Dissertation - You must also undertake a dissertation, providing an invaluable opportunity to work in-depth on a particular aspect of diplomacy and word order, or on an international relations topic of your choice. You will need to apply and enhance your technical knowledge and critical awareness in a subject of your choice.

Note: All modules are subject to change in order to keep content current.

Industry links and professional accreditation

The Department has an active Politics Society. Recent presentations have been given by Alistair Campbell, the Mayor of Leicester, and David Blunkett. The Department also organises study trips.

Graduate careers

The course prepares you for
 senior roles in public and private organisations such as the United Nations or the EU parliament, 
where you can influence major decisions that affect us all.

There is real demand for suitably qualified managers who are interested
 in making a difference and who understand the implications 
of the global financial crisis,
 climate change, diplomacy and sustainable development, healthcare and other issues affecting contemporary society.

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De Montfort University Faculty of Business and Law
Distance from Leicester: 0 miles
On this course you will develop an advanced understanding of key global issues such as globalisation, international political economy, security, health and the role of states and non-state organisations. Read more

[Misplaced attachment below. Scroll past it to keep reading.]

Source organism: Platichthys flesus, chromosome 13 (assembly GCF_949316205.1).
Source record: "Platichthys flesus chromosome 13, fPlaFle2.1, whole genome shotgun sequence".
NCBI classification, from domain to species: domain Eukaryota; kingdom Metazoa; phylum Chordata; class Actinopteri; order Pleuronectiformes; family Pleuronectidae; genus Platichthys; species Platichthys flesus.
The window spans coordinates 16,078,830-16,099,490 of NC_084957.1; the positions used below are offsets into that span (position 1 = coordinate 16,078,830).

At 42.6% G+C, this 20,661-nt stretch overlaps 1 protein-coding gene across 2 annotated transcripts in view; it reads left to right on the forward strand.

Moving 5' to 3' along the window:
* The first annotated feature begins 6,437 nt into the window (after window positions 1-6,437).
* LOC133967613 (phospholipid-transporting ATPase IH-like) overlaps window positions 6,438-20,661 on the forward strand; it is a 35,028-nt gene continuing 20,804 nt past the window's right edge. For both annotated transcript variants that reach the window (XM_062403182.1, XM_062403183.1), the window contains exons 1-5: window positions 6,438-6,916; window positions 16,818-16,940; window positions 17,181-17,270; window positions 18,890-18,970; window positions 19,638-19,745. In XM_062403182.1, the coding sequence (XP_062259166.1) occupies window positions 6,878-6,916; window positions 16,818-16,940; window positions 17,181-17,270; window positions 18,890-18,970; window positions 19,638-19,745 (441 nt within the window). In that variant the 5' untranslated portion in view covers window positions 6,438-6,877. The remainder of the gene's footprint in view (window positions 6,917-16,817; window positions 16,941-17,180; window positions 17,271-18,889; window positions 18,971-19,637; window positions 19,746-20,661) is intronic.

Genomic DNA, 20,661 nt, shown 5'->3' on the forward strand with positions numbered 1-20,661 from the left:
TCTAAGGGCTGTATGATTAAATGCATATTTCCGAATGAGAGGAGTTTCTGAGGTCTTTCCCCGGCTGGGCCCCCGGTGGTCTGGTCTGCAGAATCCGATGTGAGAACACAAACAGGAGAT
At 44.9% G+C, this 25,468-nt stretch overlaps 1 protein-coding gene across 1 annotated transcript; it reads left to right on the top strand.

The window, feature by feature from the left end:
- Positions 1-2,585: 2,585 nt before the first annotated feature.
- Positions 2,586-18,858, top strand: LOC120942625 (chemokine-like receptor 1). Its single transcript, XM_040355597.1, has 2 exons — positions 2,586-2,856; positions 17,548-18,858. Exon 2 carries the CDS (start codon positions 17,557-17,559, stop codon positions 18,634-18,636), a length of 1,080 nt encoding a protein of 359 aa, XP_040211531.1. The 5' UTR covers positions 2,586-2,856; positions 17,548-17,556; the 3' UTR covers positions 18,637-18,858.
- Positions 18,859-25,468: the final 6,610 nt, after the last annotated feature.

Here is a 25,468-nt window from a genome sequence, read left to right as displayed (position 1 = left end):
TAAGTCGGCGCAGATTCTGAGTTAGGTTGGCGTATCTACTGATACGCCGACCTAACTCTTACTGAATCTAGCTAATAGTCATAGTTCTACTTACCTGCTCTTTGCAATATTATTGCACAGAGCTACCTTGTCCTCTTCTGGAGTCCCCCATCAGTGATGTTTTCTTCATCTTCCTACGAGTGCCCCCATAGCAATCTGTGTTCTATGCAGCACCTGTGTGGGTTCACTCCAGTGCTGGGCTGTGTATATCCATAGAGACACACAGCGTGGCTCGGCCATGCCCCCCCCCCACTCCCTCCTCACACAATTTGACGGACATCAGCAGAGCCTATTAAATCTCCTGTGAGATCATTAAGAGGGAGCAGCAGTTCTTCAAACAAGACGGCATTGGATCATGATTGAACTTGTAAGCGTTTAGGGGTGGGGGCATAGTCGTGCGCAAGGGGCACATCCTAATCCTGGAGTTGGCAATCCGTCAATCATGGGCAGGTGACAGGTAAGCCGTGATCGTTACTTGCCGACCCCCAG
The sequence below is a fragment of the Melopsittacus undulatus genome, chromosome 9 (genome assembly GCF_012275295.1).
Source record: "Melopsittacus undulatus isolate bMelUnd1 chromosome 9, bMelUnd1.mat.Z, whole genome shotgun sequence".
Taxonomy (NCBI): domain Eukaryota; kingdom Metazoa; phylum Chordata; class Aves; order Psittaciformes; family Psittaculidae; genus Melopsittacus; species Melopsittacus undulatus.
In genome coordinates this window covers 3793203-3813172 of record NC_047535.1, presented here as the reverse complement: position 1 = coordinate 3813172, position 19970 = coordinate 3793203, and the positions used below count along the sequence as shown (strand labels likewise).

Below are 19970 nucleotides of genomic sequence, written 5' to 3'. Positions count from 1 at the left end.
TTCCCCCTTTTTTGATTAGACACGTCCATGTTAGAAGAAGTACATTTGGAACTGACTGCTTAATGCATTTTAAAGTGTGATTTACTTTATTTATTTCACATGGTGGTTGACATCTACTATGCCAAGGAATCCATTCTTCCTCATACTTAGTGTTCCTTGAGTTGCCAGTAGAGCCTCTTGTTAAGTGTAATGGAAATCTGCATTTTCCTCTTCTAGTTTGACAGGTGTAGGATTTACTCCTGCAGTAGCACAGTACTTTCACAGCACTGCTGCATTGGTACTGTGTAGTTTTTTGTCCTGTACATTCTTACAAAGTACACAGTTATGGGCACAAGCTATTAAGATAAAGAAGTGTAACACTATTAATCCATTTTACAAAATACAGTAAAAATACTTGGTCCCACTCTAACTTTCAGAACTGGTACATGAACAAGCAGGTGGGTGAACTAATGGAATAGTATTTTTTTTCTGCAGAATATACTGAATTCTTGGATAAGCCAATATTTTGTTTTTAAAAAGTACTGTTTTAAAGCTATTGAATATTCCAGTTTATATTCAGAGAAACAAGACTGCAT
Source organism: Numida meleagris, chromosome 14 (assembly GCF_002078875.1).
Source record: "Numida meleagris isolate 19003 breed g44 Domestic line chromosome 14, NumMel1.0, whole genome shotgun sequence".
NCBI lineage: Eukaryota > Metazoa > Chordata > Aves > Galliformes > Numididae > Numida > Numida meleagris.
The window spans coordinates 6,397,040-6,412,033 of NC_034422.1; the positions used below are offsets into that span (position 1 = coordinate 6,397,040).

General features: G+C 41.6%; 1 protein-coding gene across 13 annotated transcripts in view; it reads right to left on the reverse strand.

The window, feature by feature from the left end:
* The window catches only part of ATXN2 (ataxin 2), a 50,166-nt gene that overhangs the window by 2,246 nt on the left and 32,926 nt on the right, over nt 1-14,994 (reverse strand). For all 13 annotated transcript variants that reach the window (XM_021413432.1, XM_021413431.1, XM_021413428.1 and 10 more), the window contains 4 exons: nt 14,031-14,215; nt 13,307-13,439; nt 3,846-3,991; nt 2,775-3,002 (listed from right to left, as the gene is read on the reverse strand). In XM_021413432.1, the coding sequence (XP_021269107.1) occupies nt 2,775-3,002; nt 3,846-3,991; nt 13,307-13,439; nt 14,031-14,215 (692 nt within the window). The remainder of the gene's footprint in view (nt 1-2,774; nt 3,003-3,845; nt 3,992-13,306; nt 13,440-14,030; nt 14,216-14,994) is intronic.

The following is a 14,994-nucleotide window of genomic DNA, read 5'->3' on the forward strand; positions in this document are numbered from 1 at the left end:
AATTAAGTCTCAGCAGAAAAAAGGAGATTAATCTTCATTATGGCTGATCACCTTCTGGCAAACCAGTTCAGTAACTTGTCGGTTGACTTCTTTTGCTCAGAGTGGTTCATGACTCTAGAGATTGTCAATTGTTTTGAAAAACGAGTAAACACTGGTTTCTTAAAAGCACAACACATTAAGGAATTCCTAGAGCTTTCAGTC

About the course

On this course you will develop an advanced understanding of key global issues such as globalisation, international political economy, security, health and the role of states and non-state organisations. There is wide diversity in the range of study, from international relations theory to regional integration. It will provide you with an advanced level of understanding of the modern world, including the way in which states, regions and international organisations interact.

•Wide variety of modules
Provides the opportunity to study a wide variety of fascinating modules
•Learn from internationally renowned staff
You will study in a research-rich academic environment with the opportunity to be taught by internationally renowned staff and to participate in research seminars, conferences and annual lectures
•Add international experience to your CV
You will have the opportunity to take part in #DMUglobal overseas study trips.
•Excellent student experience
Benefit from the input of high profile visiting scholars, academic staff with wide geographical subject coverage and the opportunity to participate in study trips abroad.

Teaching and assessment

Teaching will be delivered through formal lectures, informal seminars, tutorials, workshops, discussions and e-learning packages. Assessment will usually be through a combination of individual and group work, presentations, essays, reports and exams.

Course modules

Core modules include:
*Theory and Practice of International Relations
*Globalisation
*Research Methodology

Optional modules include:
*Post-Cold War Order
*US Foreign Policy
*Regional Security in European Neighbourhood
*Britain and European Integration
*International Trade
*Global Health: Politics, Policy and Strategy
*International HRM
*Dissertation

Graduate careers

The course prepares you for senior roles in public and private organisations where you can influence major decisions that affect us all.
There is real demand for suitably qualified managers who are interested in making a difference and who understand the implications of the global financial crisis, climate change, diplomacy, and sustainable development, health care and other issues affecting contemporary society.

Read less
This degree will provide you with a comprehensive analysis of contemporary international relations. Read more